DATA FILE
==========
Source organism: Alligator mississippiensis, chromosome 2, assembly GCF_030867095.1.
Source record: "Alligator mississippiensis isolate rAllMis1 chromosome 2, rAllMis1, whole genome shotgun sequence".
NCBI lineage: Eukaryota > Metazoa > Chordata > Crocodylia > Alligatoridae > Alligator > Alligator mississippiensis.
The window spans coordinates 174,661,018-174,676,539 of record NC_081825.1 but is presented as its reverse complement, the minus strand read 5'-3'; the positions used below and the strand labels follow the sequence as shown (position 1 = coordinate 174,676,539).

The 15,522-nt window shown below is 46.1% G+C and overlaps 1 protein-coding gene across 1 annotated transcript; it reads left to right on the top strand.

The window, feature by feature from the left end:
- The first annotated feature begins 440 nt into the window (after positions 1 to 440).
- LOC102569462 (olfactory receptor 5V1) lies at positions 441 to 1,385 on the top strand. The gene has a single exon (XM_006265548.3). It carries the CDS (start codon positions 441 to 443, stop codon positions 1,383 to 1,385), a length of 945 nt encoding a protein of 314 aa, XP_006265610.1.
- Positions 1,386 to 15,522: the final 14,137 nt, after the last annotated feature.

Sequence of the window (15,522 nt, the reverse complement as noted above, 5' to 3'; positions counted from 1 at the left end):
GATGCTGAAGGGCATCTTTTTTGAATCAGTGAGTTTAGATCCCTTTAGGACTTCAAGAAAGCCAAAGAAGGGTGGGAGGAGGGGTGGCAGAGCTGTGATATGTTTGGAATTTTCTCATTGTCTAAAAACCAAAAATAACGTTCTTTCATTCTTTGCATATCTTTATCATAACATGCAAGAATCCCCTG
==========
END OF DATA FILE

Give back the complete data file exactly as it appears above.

Source organism: Alligator mississippiensis, chromosome 2, assembly GCF_030867095.1.
Source record: "Alligator mississippiensis isolate rAllMis1 chromosome 2, rAllMis1, whole genome shotgun sequence".
NCBI lineage: Eukaryota > Metazoa > Chordata > Crocodylia > Alligatoridae > Alligator > Alligator mississippiensis.
The window spans coordinates 174,661,018-174,676,539 of record NC_081825.1 but is presented as its reverse complement, the minus strand read 5'-3'; the positions used below and the strand labels follow the sequence as shown (position 1 = coordinate 174,676,539).

The 15,522-nt window shown below is 46.1% G+C and overlaps 1 protein-coding gene across 1 annotated transcript; it reads left to right on the top strand.

The window, feature by feature from the left end:
- The first annotated feature begins 440 nt into the window (after positions 1 to 440).
- LOC102569462 (olfactory receptor 5V1) lies at positions 441 to 1,385 on the top strand. The gene has a single exon (XM_006265548.3). It carries the CDS (start codon positions 441 to 443, stop codon positions 1,383 to 1,385), a length of 945 nt encoding a protein of 314 aa, XP_006265610.1.
- Positions 1,386 to 15,522: the final 14,137 nt, after the last annotated feature.

Sequence of the window (15,522 nt, the reverse complement as noted above, 5' to 3'; positions counted from 1 at the left end):
GATGCTGAAGGGCATCTTTTTTGAATCAGTGAGTTTAGATCCCTTTAGGACTTCAAGAAAGCCAAAGAAGGGTGGGAGGAGGGGTGGCAGAGCTGTGATATGTTTGGAATTTTCTCATTGTCTAAAAACCAAAAATAACGTTCTTTCATTCTTTGCATATCTTTATCATAACATGCAAGAATCCCCTG